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10 Shocking Myths Of Modern Psychiatry

by Dr. Gary L. Sidley
fact checked by Jamie Frater

Since the late 19th century, psychiatry in the Western world has claimed to be a medical specialty. By stressing that mental disorders are an “illness like any other,” psychiatrists strive to keep the same status as their colleagues in cardiology, oncology, and other specialties. Mental disorders, they argue, should be viewed no differently from diseases like heart failure or leukemia.

There is a dearth of evidence for this grand claim. Psychiatry, ably abetted by the drug industry, has created an idea of mental health that may bear little resemblance to reality. Listed below, in no particular order, are the 10 biggest myths of modern psychiatry.

10Mental Illness Is The Result Of A Broken Brain


Most psychiatrists believe that the main cause of mental illness is a life-long brain defect. We are often told that people diagnosed with schizophrenia (a severe mental health problem involving hearing voices, jumbled thoughts, and unusual beliefs) display brain deformities. Using the latest technologies, we are shown not-so-pretty pictures of schizophrenic brains displaying abnormal bumps and craters.

But recent research suggests that the antipsychotic drugs used to treat schizophrenia can cause human brain defects directly in proportion to the amount of medication ingested—the more of the drug consumed, the greater the extent of damage to the brain. Despite failing to find any strong association between brain shrinkage and the intensity of the schizophrenia, the researchers cling to the idea that antipsychotic medication only aggravates underlying brain defects. However it has also been demonstrated that antipsychotic drugs given to macaque monkeys reduce their brain volumes by around 20 percent, casting further doubt on the broken brain dogma.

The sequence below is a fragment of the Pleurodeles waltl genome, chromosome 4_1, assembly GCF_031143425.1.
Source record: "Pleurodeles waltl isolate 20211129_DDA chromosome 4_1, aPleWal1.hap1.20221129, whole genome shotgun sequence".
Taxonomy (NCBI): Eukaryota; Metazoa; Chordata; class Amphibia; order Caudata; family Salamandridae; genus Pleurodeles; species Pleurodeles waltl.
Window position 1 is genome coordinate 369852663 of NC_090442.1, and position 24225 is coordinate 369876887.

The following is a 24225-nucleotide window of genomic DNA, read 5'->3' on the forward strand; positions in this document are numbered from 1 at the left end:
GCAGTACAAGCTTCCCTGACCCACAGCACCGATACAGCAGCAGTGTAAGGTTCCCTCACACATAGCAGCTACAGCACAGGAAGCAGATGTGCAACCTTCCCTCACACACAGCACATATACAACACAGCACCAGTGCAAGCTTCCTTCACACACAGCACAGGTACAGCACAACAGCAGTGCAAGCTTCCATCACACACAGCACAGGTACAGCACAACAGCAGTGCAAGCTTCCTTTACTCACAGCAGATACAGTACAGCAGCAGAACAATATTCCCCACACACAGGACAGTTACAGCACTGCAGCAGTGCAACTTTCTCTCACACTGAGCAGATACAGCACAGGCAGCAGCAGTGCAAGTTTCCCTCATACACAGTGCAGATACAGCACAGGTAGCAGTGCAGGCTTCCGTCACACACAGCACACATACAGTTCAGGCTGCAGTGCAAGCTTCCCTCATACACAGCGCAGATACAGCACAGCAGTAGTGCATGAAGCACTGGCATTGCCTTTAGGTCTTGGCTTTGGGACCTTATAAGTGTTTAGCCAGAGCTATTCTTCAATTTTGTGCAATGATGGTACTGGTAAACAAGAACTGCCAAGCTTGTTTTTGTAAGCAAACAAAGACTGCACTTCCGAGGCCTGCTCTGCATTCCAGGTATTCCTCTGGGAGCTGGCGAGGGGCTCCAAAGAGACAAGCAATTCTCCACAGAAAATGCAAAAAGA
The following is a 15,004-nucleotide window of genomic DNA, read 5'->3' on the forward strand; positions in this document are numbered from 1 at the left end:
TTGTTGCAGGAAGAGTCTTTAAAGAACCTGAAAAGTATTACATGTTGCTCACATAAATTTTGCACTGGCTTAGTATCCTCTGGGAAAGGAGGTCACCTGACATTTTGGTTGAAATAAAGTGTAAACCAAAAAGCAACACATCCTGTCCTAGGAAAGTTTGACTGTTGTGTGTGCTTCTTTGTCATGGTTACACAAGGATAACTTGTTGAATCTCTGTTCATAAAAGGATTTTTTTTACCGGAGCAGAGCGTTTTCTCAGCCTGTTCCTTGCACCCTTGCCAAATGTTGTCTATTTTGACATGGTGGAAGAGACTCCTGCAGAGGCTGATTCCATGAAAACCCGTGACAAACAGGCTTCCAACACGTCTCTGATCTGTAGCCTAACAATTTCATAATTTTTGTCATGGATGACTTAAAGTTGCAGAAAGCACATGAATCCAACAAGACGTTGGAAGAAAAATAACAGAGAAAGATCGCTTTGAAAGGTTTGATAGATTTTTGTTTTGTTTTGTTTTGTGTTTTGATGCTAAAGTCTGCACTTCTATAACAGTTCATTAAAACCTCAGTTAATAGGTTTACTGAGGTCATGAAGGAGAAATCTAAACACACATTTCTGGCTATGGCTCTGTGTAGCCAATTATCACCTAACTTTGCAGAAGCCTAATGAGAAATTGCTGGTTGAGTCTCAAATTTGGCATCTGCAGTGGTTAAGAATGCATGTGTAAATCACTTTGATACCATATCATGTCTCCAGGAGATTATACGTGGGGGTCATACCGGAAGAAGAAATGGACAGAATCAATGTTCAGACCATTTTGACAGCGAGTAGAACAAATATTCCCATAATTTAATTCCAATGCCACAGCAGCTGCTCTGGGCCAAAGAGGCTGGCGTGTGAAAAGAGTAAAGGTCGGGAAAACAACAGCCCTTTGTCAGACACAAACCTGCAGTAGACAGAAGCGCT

Furthermore, childhood abuse (a major risk factor for schizophrenia and other disorders) is known to alter brain structure, suggesting that early trauma may contribute to structural changes in the brains of adults with mental health problems.

Thus, it seems possible to conclude that brain defects in schizophrenia sufferers are likely to result from what life in general, and psychiatry in particular, inflict upon them.

9Severe Mental Disorders Are Mainly Genetic In Origin


Most psychiatrists also link the risk of schizophrenia to the genes we inherit from our parents. In support of this argument they point to studies of identical twins (who share exactly the same genes), which seem to show that if one twin has schizophrenia there is a very high chance the other will too. Almost 70 years ago, one of the most famous twin researchers, Franz Kallman, announced an 86 percent concordance rate for schizophrenic twins—in other words, if one twin was diagnosed with schizophrenia there was an 86 percent chance their sibling would suffer from the same condition—suggesting a huge genetic influence.

Although these claims have moderated over the last few decades, 21st century psychiatry persists in the view that schizophrenia is primarily genetic in origin. As well as twin studies, psychiatrists cite adoption research that measures the concordance rate between blood relatives separated early in life. The idea is that this rules out the possibility that aspects of a shared environment may account for the correspondence. By demonstrating that children of schizophrenic mothers continued to be at greater risk of developing schizophrenia themselves, despite being adopted away as babies, the adoption studies are often considered to be the most convincing evidence of a genetic basis for the condition.